On campus, University of Memphis sophomore Mark Sherrod is a mostly unassuming sort
of guy. No flashy clothes, nothing special about the 2001 Jeep he drives and he rarely
garners a glimpse from students passing him on the way to class. "I am just a down-to-earth
guy," Sherrod will tell you.
But then there are the shoes. Purple ones, pink ones, blue ones, black ones. Open
his locker on the Park Avenue campus and any color of the rainbow might spring out.
Not that Sherrod, a striker on the U of M men’s soccer team, needs any added attention
while he is on the pitch. After being selected as a semifinalist for national Player
of the Year this past season, he will enter his junior year this fall as one of the
nation’s top players.
"If Mark was an American footballer, he couldn’t walk across campus," says U of M
men’s head soccer coach Richie Grant. "He would be absolutely mobbed."
|Mark Sherrod, who will be a junior this fall on the U of M soccer team, will enter
the season as one of the nation’s top players. Included in his arsenal is a wide array
of colorful cleats.
Sherrod finished the 2011 campaign tied for second in the nation in goals scored.
He broke the Tigers’ single-season record for putting the ball in the net with 19.
He was also C-USA Player of the Year, and earned the program’s second-only All-America
nod post season. Sherrod also earned five different national player-of-the-week recognitions,
including Disney Soccer/NSCAA Player of the Week for Oct. 10-16, and College Soccer News National Player of the Week for Oct. 24-30.
"The shoes, I guess they kind of make me flashy," said Sherrod of his cleats.
The civil engineering major joined U of M women soccer players Lizzy Simonin, Elise
Kuhar-Pitters and Christabel Oduro on All- American lists. Simonin, a senior, was
the only one to capture first team honors.
Dayton O’Brien, who prepped at Evangelical Christian School in Memphis, was the program’s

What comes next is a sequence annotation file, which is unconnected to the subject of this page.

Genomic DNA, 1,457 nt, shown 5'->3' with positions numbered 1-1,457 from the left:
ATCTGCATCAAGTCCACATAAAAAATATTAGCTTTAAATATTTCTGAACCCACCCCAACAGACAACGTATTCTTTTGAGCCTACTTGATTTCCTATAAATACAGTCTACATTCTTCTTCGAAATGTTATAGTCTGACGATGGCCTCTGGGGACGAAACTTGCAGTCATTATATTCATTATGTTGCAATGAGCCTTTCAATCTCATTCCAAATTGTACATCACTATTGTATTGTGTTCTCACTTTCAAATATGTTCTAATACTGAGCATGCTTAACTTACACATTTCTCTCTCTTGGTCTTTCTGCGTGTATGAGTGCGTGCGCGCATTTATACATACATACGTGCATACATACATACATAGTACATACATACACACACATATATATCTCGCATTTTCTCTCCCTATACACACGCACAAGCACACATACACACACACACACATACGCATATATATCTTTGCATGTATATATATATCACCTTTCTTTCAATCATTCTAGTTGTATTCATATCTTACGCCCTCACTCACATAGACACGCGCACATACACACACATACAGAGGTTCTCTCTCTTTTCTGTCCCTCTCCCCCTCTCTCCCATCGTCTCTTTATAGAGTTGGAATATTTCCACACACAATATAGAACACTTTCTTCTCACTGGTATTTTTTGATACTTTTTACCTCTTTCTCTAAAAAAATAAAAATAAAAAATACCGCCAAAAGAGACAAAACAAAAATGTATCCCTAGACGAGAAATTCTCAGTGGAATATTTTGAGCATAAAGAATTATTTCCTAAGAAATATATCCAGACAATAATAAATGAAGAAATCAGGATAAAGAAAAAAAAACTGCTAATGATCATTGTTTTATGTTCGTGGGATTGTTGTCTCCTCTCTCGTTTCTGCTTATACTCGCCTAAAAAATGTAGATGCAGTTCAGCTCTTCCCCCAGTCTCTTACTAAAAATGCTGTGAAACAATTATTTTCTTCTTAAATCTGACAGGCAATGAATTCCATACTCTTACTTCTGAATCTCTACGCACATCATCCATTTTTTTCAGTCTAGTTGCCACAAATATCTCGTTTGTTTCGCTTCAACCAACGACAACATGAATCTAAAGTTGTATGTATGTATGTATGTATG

only other All-American, in 2005.
Sherrod came to Memphis by way of Carter High School in Knoxville. With a 6-3, 185-pound
frame, he has a distinct advantage over others.
"My size is a huge part of my success," he said. "I can out-jump others on offense
so it helps me with headers in the air. It also helps me barricade myself and hold
off other players when I have the ball.
"I also have the ability to use my right foot and my left foot equally," he added.
Which, Grant says, makes him unique.
"Mark can score with his left foot, he can score with his right foot. He can come
at you so many ways offensively," said Grant. "He is a sharp lad, too. He doesn’t
let the success go to his head, and is coping well with being a little more recognizable."
Sherrod had a breakout season this past year. He suffered through what he termed "a
horrible" season his freshman year, mustering just four goals on the season.
But this past year, he recorded back-to-back hat-tricks against Nebraska-Omaha and
Tulsa, and scored a goal against Bradley after losing one of his shoes. A video of
the goal would later go viral.
"I play every game as hard as I can," said Sherrod. "And I owe a lot to my teammates."
Sherrod said he was honored to be a semifinalist for the Hermann Trophy, awarded to
the top college player by the Missouri Athletic Club.
"The Hermann Award is a little like the Heisman Trophy, so it was a great honor,"
So what does Sherrod plan for footwear the upcoming year?
"I just ordered a bright blue pair of Vapors," he said with a smile.— by Greg Russell